Brian Prince delivered an excellent talk on Gamification. He discussed several real world examples where Gamification has led to modifying user behavior, including applications that encourage diabetics to test insulin levels regularly and elderly people living at home alone to stay active and engaged. The important thing to remember is to identify the behavior you want to change and then gamify that aspect of your application to encourage that behavior. Adding badges for the sake of adding badges often results in encouraging the wrong behavior.

And Gamification does not just mean badges. Take the bottomless trash can for example. It changes behavior by encouraging them to put their trash into a trash can. And when they do it sounds like their garbage is falling into a deep chasm. It's fun and gets people to do it again. They actually found people looking for trash nearby just to throw in it!

Machine Learning

Seth Juarez delivered two excellent presentations on Machine Learning. Machine learning allows us to find and exploit patterns in data. There are two main classifications of machine learning, supervsed and unsupervised. Supervised learning allows us to be predictive while unsupervised learning helps us to understand the structure of the data. For more details, read my notes from Seth's talks (part 1, part 2).
Seth also has a NuGet package that can be imported into Visual Studio. It is called NuML and can be found here. It was demoed during his talk and looks awesome! As the number of Big Data projects grow, this is going to increasingly become a more and more common topic for discussion and application.

Real world Javascript testing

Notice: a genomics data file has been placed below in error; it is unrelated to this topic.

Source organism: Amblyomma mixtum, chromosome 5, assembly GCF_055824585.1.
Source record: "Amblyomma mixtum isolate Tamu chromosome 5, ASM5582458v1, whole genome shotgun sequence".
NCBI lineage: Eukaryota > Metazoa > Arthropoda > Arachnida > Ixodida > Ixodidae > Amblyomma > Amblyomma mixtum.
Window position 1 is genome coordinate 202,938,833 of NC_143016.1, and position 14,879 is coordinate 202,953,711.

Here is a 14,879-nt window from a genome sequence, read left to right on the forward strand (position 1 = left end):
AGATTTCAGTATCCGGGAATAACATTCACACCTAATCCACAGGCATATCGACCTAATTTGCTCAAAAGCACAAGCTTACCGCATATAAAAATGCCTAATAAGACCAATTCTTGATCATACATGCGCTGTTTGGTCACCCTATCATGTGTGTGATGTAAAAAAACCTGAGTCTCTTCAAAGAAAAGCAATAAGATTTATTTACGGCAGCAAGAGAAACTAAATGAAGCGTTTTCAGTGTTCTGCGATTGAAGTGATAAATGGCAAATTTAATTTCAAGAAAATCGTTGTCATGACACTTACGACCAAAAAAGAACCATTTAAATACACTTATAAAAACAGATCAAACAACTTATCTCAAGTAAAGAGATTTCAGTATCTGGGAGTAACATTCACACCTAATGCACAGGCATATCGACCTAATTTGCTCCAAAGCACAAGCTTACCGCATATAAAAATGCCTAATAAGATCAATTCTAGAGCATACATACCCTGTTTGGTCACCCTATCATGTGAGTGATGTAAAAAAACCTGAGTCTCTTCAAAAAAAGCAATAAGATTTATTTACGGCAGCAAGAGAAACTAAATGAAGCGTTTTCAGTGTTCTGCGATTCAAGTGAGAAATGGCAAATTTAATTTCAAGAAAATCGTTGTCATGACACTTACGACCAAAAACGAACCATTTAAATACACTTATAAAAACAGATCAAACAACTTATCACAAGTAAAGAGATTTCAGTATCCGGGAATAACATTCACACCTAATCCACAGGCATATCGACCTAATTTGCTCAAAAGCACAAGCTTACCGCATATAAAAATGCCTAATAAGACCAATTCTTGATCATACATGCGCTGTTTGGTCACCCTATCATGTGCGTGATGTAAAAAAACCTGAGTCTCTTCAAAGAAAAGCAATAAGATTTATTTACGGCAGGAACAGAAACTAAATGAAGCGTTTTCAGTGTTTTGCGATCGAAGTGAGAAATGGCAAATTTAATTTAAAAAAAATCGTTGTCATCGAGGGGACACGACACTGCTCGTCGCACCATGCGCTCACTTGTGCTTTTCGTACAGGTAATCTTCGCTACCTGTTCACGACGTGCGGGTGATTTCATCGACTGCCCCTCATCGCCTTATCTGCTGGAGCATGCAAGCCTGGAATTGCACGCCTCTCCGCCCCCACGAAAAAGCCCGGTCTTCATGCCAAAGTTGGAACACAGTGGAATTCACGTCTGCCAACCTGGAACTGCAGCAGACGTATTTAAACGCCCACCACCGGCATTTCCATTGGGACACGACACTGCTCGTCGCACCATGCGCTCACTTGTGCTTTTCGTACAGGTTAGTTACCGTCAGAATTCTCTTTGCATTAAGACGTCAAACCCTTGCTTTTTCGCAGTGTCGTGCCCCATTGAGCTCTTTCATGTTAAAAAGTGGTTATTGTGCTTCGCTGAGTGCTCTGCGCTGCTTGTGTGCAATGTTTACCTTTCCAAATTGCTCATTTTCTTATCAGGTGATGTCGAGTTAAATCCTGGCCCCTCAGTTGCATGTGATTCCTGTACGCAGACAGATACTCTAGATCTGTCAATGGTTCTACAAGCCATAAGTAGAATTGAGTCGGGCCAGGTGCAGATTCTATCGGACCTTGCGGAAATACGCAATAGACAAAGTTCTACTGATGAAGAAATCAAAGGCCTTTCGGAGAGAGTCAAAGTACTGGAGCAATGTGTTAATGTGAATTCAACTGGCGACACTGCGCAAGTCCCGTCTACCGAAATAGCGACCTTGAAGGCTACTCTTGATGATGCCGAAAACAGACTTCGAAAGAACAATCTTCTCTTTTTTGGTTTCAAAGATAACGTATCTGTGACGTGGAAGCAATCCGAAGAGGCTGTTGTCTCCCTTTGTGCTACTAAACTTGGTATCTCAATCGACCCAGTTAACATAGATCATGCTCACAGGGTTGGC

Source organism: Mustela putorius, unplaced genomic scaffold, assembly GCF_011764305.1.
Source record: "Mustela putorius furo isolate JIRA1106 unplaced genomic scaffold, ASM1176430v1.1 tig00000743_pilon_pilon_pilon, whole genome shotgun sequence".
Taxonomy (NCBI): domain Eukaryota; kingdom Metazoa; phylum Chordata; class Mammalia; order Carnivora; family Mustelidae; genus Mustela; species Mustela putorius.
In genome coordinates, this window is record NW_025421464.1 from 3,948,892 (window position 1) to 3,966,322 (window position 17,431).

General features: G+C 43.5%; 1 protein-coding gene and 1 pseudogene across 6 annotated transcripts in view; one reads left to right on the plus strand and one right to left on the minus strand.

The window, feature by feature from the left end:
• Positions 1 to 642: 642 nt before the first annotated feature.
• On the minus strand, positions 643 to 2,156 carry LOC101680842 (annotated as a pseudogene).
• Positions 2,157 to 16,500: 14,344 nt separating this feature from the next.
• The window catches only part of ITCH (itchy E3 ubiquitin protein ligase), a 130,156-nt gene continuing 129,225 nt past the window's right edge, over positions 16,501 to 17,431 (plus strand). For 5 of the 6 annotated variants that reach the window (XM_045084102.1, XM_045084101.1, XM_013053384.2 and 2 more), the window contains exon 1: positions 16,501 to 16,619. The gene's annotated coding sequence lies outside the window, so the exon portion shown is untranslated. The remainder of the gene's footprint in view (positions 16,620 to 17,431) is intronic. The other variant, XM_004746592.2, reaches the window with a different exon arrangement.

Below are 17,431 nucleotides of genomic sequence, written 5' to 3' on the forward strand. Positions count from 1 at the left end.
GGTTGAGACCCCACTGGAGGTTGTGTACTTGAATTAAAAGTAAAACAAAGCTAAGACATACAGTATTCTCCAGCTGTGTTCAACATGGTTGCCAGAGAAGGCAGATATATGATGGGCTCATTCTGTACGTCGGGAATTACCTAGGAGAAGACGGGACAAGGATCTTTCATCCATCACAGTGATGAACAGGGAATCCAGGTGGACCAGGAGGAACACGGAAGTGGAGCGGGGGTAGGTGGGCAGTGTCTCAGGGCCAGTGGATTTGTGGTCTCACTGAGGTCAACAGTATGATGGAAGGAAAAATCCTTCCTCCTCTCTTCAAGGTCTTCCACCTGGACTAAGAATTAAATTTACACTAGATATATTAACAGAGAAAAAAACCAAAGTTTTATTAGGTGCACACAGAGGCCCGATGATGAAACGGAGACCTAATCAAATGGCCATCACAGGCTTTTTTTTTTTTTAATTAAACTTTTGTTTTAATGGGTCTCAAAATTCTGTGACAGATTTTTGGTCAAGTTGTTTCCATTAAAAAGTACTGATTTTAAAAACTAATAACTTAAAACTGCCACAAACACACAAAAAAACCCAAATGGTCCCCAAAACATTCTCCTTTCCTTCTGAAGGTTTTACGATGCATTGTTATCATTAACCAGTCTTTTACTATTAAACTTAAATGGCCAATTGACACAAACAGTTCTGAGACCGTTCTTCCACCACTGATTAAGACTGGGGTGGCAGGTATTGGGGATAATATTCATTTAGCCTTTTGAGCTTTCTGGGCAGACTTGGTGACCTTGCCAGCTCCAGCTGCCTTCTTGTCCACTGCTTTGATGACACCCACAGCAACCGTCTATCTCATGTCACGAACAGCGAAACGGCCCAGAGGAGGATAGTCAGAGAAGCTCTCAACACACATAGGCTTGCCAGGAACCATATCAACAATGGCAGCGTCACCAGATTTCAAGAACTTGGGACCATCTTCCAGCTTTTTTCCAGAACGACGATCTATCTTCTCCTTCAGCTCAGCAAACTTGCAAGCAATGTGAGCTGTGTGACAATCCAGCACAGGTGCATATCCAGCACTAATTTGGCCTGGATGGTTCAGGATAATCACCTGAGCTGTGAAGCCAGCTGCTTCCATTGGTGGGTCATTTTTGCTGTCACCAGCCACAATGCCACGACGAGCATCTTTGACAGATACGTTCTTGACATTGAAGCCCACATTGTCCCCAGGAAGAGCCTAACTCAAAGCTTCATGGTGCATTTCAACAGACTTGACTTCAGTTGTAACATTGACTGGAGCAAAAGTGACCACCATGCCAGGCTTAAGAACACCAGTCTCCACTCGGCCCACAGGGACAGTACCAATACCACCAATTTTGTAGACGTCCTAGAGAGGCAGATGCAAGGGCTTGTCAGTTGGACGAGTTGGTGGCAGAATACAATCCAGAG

Javascript testing has really improved since I last looked into it. Jasmine appears to be the front runner and from what I saw and experienced is my prefered choice. It looks alot like rspec and can use the rspec-given syntax thanks to Justin Searls and Jasmine-Given. Justin demonstrated a combination of tools that makes testing Javascript extremely easy. Lineman is one of those tools and requires Node.js and NPM in order to install it. Lineman is used to run your Jasmine specs. You can read more about Javascript testing in my detailed notes on his talk.

Better Metrics for your team

Nayan Hajratwala gave a fantastic demonstration on measuring your team's effectiveness. Traditionally teams have been measured by cyclomatic complexity, velocity, hours in office, etc. However, none of those answer what the customer really wants to know ... What is the team's throughput?
Throughput is the rate at which features are passing through the system. Most often teams try to deliver more by putting more work in progress into the system. This often results in lower quality, bottlenecks, and overall lower throughput.
Cycle Time is the time between two succesfully delivered features and applies Little's Law to compute. Little's Law is described as:
The average number of work items in a stable system is equal to
their average completion rate, multiplied by their average time in the
To demonstrate, Nyan created 4 teams and had each team play "The Dot Game". The game has the team divided up into 8 roles and the team measures how fast they can assemble the "product". The demonstration showed that adding more work in progress only resulted in less being delivered. Nyan then changed the rules of the game such that there was less work in progress by requiring each role to only work on one product at a time and repeated the exercise. Each of the 4 teams saw an average of 8x improvement in Cycle Time, a huge improvement in quality, and increase in the amount of product produced.
The goal should not be 100% utilization of workforce, it should be maximizing throughput. This demonstration showed that by minimizing work in progress and having each role focus on one thing at a time resulted in less than 100% utilization, but it also resulted in much higher throughput and higher quality.

Bacon Bar!

Several stations were assembled, each with their own mouth watering trays of bacon and selection of toppings. 350lbs of bacon were consumed in a very short amount of time and no heart attacks were reported. Thanks to Josh Walsh and Designing Interactive for coming up with this great idea and sponsoring the activity!!

I was however surprised that Duct Tape beat Bacon 34-29 in the first round of Manifest's MashMadness. Duct Tape even went on to beat Gandolf the Grey in the championship round. Gonzaga??